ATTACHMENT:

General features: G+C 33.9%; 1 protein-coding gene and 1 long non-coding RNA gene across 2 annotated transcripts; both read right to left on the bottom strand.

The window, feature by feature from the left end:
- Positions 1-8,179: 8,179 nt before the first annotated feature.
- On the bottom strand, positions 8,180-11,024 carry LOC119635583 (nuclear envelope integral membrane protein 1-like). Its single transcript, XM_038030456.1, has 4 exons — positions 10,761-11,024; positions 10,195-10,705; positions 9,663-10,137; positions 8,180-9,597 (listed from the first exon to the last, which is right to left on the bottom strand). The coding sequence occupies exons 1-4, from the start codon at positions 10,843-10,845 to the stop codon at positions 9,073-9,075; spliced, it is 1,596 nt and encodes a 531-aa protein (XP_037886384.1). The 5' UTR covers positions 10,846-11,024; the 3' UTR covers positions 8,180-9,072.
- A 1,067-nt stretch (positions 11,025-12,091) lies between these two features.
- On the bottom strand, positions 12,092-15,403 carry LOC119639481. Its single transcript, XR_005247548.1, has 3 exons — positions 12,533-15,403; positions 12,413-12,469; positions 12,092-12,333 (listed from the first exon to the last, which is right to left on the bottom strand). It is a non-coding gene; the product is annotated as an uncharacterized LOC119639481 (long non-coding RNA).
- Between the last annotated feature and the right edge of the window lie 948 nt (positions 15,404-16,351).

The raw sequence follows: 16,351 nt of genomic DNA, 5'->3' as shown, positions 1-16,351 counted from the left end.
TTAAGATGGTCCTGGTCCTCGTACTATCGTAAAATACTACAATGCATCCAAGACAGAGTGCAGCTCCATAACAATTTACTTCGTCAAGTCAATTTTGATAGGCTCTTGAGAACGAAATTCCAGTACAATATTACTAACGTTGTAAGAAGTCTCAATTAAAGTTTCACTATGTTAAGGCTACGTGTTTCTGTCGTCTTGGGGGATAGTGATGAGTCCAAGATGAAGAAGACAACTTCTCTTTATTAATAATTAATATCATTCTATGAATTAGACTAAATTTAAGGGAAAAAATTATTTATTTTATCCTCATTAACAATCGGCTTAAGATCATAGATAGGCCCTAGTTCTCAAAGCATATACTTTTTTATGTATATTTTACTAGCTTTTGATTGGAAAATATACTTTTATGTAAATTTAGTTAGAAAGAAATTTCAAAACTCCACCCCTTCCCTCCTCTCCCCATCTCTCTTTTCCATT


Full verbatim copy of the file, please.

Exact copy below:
General features: G+C 33.9%; 1 protein-coding gene and 1 long non-coding RNA gene across 2 annotated transcripts; both read right to left on the bottom strand.

The window, feature by feature from the left end:
- Positions 1-8,179: 8,179 nt before the first annotated feature.
- On the bottom strand, positions 8,180-11,024 carry LOC119635583 (nuclear envelope integral membrane protein 1-like). Its single transcript, XM_038030456.1, has 4 exons — positions 10,761-11,024; positions 10,195-10,705; positions 9,663-10,137; positions 8,180-9,597 (listed from the first exon to the last, which is right to left on the bottom strand). The coding sequence occupies exons 1-4, from the start codon at positions 10,843-10,845 to the stop codon at positions 9,073-9,075; spliced, it is 1,596 nt and encodes a 531-aa protein (XP_037886384.1). The 5' UTR covers positions 10,846-11,024; the 3' UTR covers positions 8,180-9,072.
- A 1,067-nt stretch (positions 11,025-12,091) lies between these two features.
- On the bottom strand, positions 12,092-15,403 carry LOC119639481. Its single transcript, XR_005247548.1, has 3 exons — positions 12,533-15,403; positions 12,413-12,469; positions 12,092-12,333 (listed from the first exon to the last, which is right to left on the bottom strand). It is a non-coding gene; the product is annotated as an uncharacterized LOC119639481 (long non-coding RNA).
- Between the last annotated feature and the right edge of the window lie 948 nt (positions 15,404-16,351).

The raw sequence follows: 16,351 nt of genomic DNA, 5'->3' as shown, positions 1-16,351 counted from the left end.
TTAAGATGGTCCTGGTCCTCGTACTATCGTAAAATACTACAATGCATCCAAGACAGAGTGCAGCTCCATAACAATTTACTTCGTCAAGTCAATTTTGATAGGCTCTTGAGAACGAAATTCCAGTACAATATTACTAACGTTGTAAGAAGTCTCAATTAAAGTTTCACTATGTTAAGGCTACGTGTTTCTGTCGTCTTGGGGGATAGTGATGAGTCCAAGATGAAGAAGACAACTTCTCTTTATTAATAATTAATATCATTCTATGAATTAGACTAAATTTAAGGGAAAAAATTATTTATTTTATCCTCATTAACAATCGGCTTAAGATCATAGATAGGCCCTAGTTCTCAAAGCATATACTTTTTTATGTATATTTTACTAGCTTTTGATTGGAAAATATACTTTTATGTAAATTTAGTTAGAAAGAAATTTCAAAACTCCACCCCTTCCCTCCTCTCCCCATCTCTCTTTTCCATT